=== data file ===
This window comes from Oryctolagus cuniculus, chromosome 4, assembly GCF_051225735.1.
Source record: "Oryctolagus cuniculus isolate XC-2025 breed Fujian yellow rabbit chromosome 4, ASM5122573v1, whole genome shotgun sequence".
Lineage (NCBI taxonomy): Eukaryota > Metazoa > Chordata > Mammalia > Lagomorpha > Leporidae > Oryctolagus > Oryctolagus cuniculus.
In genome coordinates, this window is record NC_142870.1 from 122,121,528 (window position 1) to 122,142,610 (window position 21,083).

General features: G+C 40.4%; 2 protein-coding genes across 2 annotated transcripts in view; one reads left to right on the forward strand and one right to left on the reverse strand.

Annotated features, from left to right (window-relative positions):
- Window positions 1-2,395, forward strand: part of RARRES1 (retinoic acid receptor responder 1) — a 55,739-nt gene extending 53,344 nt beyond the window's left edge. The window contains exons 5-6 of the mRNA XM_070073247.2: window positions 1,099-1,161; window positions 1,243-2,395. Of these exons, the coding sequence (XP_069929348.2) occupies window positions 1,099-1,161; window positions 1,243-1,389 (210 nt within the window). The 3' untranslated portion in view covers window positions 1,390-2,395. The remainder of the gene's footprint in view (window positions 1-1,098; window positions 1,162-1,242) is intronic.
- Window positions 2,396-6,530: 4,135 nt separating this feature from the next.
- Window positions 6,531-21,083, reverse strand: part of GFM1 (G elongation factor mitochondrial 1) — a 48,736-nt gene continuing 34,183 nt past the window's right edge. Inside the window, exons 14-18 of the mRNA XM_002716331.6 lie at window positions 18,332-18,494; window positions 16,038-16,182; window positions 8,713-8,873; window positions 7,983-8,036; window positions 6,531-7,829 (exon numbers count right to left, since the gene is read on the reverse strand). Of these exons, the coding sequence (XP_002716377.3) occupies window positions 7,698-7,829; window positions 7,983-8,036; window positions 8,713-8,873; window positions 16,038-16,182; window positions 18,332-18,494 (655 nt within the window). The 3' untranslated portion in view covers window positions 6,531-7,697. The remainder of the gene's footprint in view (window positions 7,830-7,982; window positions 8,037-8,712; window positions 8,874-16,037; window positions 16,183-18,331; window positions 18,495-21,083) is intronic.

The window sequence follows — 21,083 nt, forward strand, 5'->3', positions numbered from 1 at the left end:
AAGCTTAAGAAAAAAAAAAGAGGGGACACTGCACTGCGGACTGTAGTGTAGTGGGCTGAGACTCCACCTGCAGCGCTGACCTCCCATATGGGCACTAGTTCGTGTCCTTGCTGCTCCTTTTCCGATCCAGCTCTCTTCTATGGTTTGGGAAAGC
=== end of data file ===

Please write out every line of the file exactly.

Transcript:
This window comes from Oryctolagus cuniculus, chromosome 4, assembly GCF_051225735.1.
Source record: "Oryctolagus cuniculus isolate XC-2025 breed Fujian yellow rabbit chromosome 4, ASM5122573v1, whole genome shotgun sequence".
Lineage (NCBI taxonomy): Eukaryota > Metazoa > Chordata > Mammalia > Lagomorpha > Leporidae > Oryctolagus > Oryctolagus cuniculus.
In genome coordinates, this window is record NC_142870.1 from 122,121,528 (window position 1) to 122,142,610 (window position 21,083).

General features: G+C 40.4%; 2 protein-coding genes across 2 annotated transcripts in view; one reads left to right on the forward strand and one right to left on the reverse strand.

Annotated features, from left to right (window-relative positions):
- Window positions 1-2,395, forward strand: part of RARRES1 (retinoic acid receptor responder 1) — a 55,739-nt gene extending 53,344 nt beyond the window's left edge. The window contains exons 5-6 of the mRNA XM_070073247.2: window positions 1,099-1,161; window positions 1,243-2,395. Of these exons, the coding sequence (XP_069929348.2) occupies window positions 1,099-1,161; window positions 1,243-1,389 (210 nt within the window). The 3' untranslated portion in view covers window positions 1,390-2,395. The remainder of the gene's footprint in view (window positions 1-1,098; window positions 1,162-1,242) is intronic.
- Window positions 2,396-6,530: 4,135 nt separating this feature from the next.
- Window positions 6,531-21,083, reverse strand: part of GFM1 (G elongation factor mitochondrial 1) — a 48,736-nt gene continuing 34,183 nt past the window's right edge. Inside the window, exons 14-18 of the mRNA XM_002716331.6 lie at window positions 18,332-18,494; window positions 16,038-16,182; window positions 8,713-8,873; window positions 7,983-8,036; window positions 6,531-7,829 (exon numbers count right to left, since the gene is read on the reverse strand). Of these exons, the coding sequence (XP_002716377.3) occupies window positions 7,698-7,829; window positions 7,983-8,036; window positions 8,713-8,873; window positions 16,038-16,182; window positions 18,332-18,494 (655 nt within the window). The 3' untranslated portion in view covers window positions 6,531-7,697. The remainder of the gene's footprint in view (window positions 7,830-7,982; window positions 8,037-8,712; window positions 8,874-16,037; window positions 16,183-18,331; window positions 18,495-21,083) is intronic.

The window sequence follows — 21,083 nt, forward strand, 5'->3', positions numbered from 1 at the left end:
AAGCTTAAGAAAAAAAAAAGAGGGGACACTGCACTGCGGACTGTAGTGTAGTGGGCTGAGACTCCACCTGCAGCGCTGACCTCCCATATGGGCACTAGTTCGTGTCCTTGCTGCTCCTTTTCCGATCCAGCTCTCTTCTATGGTTTGGGAAAGC